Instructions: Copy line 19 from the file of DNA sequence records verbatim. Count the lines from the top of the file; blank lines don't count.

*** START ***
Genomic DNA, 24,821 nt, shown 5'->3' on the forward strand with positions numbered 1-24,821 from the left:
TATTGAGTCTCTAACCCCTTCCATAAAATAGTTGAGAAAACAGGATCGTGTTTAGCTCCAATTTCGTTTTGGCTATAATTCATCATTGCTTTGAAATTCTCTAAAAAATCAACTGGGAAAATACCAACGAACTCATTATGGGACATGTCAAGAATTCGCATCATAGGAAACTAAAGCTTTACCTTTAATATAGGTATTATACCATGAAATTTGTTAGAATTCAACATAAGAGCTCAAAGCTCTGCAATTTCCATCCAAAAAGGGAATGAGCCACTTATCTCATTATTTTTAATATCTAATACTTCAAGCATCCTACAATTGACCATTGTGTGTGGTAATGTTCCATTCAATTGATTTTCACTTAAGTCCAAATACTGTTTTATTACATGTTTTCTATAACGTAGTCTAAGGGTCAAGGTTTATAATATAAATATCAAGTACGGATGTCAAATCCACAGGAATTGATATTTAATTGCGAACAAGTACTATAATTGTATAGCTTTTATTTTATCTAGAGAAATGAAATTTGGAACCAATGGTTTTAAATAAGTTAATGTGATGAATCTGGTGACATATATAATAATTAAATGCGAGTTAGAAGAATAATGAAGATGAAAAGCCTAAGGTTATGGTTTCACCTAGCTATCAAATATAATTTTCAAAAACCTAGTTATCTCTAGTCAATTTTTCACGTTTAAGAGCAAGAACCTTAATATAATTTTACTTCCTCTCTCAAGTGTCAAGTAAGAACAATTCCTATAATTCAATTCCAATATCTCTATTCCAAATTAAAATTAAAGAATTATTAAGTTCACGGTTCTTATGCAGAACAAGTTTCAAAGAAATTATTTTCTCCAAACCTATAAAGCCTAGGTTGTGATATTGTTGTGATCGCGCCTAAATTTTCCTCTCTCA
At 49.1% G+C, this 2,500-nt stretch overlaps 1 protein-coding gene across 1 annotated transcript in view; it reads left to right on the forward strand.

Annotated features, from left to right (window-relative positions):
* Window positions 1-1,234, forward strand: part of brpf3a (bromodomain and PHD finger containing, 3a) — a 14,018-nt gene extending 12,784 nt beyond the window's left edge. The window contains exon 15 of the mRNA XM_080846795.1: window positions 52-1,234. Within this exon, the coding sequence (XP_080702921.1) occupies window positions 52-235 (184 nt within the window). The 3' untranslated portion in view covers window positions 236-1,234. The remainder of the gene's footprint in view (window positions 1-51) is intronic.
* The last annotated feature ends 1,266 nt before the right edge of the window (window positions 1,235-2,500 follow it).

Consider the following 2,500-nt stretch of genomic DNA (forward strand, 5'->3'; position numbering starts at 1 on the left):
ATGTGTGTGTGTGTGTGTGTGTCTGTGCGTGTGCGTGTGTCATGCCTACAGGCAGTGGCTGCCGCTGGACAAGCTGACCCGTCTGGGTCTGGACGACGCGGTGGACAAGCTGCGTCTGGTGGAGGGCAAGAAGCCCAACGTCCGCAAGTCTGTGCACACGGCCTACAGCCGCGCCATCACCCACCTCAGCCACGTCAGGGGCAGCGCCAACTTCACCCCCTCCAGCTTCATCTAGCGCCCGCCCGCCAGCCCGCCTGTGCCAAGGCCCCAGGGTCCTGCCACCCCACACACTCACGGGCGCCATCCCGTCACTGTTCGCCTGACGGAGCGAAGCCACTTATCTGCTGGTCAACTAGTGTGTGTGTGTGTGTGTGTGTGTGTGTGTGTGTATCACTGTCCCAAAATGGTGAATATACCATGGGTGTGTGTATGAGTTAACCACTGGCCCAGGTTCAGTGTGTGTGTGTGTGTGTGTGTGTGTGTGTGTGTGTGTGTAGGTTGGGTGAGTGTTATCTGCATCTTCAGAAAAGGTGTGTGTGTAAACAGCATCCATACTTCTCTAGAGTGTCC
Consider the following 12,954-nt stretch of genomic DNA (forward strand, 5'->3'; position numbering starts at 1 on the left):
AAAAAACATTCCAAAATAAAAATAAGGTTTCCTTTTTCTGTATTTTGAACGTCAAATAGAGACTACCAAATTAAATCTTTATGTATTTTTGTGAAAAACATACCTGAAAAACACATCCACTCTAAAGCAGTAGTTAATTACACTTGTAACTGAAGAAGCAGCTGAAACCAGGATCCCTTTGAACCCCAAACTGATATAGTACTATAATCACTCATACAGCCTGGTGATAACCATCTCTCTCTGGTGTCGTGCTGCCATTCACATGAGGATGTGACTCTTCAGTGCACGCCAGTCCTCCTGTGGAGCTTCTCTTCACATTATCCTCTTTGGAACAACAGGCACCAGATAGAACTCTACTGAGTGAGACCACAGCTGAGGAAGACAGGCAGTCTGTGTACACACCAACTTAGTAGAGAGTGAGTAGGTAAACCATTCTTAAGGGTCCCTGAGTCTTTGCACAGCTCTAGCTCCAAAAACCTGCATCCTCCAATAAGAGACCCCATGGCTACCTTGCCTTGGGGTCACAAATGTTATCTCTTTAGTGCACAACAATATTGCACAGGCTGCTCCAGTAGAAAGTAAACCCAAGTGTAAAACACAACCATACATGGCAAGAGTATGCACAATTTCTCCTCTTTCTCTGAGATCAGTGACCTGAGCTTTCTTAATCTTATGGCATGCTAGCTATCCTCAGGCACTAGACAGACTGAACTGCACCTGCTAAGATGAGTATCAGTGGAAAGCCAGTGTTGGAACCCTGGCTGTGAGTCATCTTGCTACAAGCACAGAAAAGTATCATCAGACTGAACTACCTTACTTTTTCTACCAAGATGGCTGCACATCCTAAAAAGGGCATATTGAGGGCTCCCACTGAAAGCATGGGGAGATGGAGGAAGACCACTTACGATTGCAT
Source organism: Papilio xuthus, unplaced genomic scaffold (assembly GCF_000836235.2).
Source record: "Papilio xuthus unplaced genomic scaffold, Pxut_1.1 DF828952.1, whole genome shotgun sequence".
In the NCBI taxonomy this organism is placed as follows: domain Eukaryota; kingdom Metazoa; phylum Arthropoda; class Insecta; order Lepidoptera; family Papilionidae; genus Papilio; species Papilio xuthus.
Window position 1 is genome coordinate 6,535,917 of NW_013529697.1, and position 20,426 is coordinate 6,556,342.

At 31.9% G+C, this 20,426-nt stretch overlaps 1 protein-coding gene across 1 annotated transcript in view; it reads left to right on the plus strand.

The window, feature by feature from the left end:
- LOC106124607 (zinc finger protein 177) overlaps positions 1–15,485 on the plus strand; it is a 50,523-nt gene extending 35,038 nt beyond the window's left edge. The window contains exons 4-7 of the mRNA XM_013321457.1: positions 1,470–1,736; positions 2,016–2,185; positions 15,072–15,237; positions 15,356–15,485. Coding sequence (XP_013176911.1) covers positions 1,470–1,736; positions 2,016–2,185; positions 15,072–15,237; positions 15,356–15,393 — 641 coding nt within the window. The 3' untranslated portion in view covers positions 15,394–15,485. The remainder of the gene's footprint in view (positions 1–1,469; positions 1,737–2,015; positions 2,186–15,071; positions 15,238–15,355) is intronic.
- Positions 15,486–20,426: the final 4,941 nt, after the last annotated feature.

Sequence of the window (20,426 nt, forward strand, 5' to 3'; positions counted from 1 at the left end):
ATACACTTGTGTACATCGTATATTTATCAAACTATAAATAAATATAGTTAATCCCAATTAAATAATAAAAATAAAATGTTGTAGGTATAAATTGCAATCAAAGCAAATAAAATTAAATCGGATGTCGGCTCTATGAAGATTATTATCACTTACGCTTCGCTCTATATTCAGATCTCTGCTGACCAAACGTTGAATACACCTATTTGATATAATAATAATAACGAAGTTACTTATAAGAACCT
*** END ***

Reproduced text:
Sequence of the window (20,426 nt, forward strand, 5' to 3'; positions counted from 1 at the left end):